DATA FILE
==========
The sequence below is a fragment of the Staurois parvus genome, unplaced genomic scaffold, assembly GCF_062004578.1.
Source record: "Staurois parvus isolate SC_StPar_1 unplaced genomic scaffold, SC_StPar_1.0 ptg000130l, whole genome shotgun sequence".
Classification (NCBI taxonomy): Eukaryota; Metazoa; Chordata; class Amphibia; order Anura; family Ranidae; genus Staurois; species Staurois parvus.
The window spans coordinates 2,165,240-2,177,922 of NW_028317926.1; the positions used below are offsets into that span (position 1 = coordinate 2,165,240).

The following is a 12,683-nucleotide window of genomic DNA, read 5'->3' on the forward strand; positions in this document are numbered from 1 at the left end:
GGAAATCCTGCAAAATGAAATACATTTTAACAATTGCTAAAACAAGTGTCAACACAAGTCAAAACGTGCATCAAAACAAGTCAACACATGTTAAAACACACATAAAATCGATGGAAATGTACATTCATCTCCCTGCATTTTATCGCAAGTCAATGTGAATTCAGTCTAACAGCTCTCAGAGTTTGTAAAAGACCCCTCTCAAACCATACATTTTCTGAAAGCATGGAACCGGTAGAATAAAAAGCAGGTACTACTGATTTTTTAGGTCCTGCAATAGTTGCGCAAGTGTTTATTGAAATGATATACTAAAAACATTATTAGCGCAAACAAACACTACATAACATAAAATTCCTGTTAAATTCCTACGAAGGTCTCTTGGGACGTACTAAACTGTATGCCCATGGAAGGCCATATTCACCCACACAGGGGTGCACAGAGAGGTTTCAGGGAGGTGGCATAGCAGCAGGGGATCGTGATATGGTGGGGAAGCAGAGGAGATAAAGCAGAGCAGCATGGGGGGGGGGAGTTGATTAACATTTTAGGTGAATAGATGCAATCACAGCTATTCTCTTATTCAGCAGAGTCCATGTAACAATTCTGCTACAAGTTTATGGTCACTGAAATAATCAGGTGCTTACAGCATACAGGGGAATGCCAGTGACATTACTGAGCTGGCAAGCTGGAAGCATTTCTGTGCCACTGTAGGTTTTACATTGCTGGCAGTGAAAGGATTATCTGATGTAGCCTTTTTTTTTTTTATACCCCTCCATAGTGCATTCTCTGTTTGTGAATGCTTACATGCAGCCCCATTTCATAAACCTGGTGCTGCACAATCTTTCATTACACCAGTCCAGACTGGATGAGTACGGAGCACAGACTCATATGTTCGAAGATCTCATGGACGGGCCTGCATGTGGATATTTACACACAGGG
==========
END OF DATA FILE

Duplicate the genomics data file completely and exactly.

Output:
The sequence below is a fragment of the Staurois parvus genome, unplaced genomic scaffold, assembly GCF_062004578.1.
Source record: "Staurois parvus isolate SC_StPar_1 unplaced genomic scaffold, SC_StPar_1.0 ptg000130l, whole genome shotgun sequence".
Classification (NCBI taxonomy): Eukaryota; Metazoa; Chordata; class Amphibia; order Anura; family Ranidae; genus Staurois; species Staurois parvus.
The window spans coordinates 2,165,240-2,177,922 of NW_028317926.1; the positions used below are offsets into that span (position 1 = coordinate 2,165,240).

The following is a 12,683-nucleotide window of genomic DNA, read 5'->3' on the forward strand; positions in this document are numbered from 1 at the left end:
GGAAATCCTGCAAAATGAAATACATTTTAACAATTGCTAAAACAAGTGTCAACACAAGTCAAAACGTGCATCAAAACAAGTCAACACATGTTAAAACACACATAAAATCGATGGAAATGTACATTCATCTCCCTGCATTTTATCGCAAGTCAATGTGAATTCAGTCTAACAGCTCTCAGAGTTTGTAAAAGACCCCTCTCAAACCATACATTTTCTGAAAGCATGGAACCGGTAGAATAAAAAGCAGGTACTACTGATTTTTTAGGTCCTGCAATAGTTGCGCAAGTGTTTATTGAAATGATATACTAAAAACATTATTAGCGCAAACAAACACTACATAACATAAAATTCCTGTTAAATTCCTACGAAGGTCTCTTGGGACGTACTAAACTGTATGCCCATGGAAGGCCATATTCACCCACACAGGGGTGCACAGAGAGGTTTCAGGGAGGTGGCATAGCAGCAGGGGATCGTGATATGGTGGGGAAGCAGAGGAGATAAAGCAGAGCAGCATGGGGGGGGGGAGTTGATTAACATTTTAGGTGAATAGATGCAATCACAGCTATTCTCTTATTCAGCAGAGTCCATGTAACAATTCTGCTACAAGTTTATGGTCACTGAAATAATCAGGTGCTTACAGCATACAGGGGAATGCCAGTGACATTACTGAGCTGGCAAGCTGGAAGCATTTCTGTGCCACTGTAGGTTTTACATTGCTGGCAGTGAAAGGATTATCTGATGTAGCCTTTTTTTTTTTTATACCCCTCCATAGTGCATTCTCTGTTTGTGAATGCTTACATGCAGCCCCATTTCATAAACCTGGTGCTGCACAATCTTTCATTACACCAGTCCAGACTGGATGAGTACGGAGCACAGACTCATATGTTCGAAGATCTCATGGACGGGCCTGCATGTGGATATTTACACACAGGG